Smith's medical history is likely to push him into Day 3, however, at which point he'll qualify as one of this year's best value selections.

Sunday is Matt Nagy's chance to prove the Bears' changes are for real

Sunday is Matt Nagy's chance to prove the Bears' changes are for real

Matt Nagy thinks about the Packers a lot. 

He thinks about his first career game as an NFL head coach, at Lambeau Field, and how he’ll “never forget that day, that game, for so many different reasons.” 

He thinks about his first NFC North title, which was clinched when Eddie Jackson intercepted Aaron Rodgers in the end zone, avenging the season’s earlier loss.

And he thinks about Week 1 of this season, when millions of eyes tuned in on Opening Night to watch a supposed Super Bowl contender score three points, at home, in a loss to the Packers. 

“I try not to remember too much of that,” he said. “That was a rough one.”  

It just so happens that, this week, everyone else is thinking about the Packers too. On the surface level, it’s the 200th meeting in one the league’s most storied rivalries, and a pivotal game in this year’s race for the second Wild Card spot. There’s Aaron Rodgers, who Nagy called, “competitive as hell.” There’s a talented-and-maybe-underperforming defense, with Za’Darius Smith and Preston Smith on the edges creating matchup nightmares for an offensive line that’s undergone more change than anyone. 

“We knew what kind of players they were,” he added. “They’re not unknown anymore.” 

If you wanted to get esoteric, there’s a great redemption narrative to Sunday’s game too. The Packers came into Chicago and exposed the Bears’ starters – who, you’ll remember, sat out the preseason. Things would get worse – so much worse – but the book was out on Nagy’s Bears, and it took them three months to recover.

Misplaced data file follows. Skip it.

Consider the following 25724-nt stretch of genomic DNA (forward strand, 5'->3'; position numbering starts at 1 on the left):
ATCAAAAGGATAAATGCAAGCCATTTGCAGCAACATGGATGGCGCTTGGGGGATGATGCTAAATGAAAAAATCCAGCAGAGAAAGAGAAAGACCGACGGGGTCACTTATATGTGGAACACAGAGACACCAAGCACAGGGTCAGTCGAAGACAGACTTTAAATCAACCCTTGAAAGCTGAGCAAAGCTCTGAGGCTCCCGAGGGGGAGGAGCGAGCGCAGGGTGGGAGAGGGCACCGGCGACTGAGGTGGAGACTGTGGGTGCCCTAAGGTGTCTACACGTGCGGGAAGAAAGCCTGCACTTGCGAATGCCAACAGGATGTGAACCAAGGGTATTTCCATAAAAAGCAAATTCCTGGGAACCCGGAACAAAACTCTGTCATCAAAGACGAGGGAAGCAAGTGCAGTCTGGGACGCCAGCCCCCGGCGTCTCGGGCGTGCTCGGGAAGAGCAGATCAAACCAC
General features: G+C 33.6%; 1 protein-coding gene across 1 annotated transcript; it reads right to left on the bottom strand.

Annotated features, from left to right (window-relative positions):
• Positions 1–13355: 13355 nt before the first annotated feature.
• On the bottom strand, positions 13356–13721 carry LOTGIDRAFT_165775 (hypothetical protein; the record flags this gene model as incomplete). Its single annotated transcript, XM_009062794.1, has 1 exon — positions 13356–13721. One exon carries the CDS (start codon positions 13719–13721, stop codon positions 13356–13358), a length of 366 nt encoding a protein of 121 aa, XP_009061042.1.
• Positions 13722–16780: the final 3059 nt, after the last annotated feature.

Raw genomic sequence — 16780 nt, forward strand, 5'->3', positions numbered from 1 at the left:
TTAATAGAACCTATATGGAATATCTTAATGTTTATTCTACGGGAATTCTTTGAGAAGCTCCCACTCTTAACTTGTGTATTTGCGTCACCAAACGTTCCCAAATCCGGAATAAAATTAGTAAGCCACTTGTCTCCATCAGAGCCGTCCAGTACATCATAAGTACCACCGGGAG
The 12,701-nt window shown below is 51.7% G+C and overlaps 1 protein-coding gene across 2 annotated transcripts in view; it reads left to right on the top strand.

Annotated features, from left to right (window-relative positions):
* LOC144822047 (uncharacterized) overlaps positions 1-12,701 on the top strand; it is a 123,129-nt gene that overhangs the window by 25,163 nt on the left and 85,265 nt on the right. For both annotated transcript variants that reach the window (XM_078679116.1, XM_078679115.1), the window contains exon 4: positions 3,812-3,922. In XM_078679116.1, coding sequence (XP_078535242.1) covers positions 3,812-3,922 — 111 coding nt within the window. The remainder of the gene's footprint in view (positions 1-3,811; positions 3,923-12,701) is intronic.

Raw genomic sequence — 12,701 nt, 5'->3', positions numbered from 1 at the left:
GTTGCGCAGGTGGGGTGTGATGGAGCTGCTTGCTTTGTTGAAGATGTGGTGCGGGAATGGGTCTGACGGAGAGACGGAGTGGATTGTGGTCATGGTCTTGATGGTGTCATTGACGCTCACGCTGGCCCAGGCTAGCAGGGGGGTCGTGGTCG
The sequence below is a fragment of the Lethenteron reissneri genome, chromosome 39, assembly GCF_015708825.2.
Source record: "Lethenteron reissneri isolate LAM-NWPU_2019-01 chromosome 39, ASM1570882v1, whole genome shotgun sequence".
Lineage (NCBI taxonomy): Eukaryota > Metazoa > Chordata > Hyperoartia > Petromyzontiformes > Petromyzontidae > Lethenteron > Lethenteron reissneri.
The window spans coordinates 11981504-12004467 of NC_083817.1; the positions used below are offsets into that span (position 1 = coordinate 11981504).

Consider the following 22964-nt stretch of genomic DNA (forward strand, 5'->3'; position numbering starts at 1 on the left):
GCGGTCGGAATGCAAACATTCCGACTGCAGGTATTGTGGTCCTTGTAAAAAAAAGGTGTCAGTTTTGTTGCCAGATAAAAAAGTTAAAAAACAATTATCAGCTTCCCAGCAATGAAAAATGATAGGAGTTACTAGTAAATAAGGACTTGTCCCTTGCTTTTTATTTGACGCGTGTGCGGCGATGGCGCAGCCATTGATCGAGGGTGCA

“I just feel like we’re kind of in a rhythm now,” Mitch Trubisky said. “We’re a different team. There were some things that we had to go through in the first game and the beginning of the season that just didn’t go our way, and there’s things we definitely learned from as an offense. I just feel like we have a new-found identity of what we want to do and everybody is really locked into what they have to do within their job description on the offense.” 

Things have been different than Week 1, even if you couldn’t say that until Week 12. Nagy has admittedly found a better rhythm as a play-caller, and many of the issues that plagued the Bears in Week 1 haven’t been an issue lately. The tight end room is producing, they’re shifting through personnel groupings less, and the run game has stabilized – all vital components of the offense that best suits the 2019 Bears. It’s not what Nagy envisioned, but 202 ended up being formative in ways he never expected. 

“I feel like a better coach going through this for the players, for my coaches and just the way we communicate,” he said. “The honesty, the belief in one another; going through this is important and it'll help me in the long run, to be able to handle these type of situations when they arise again.”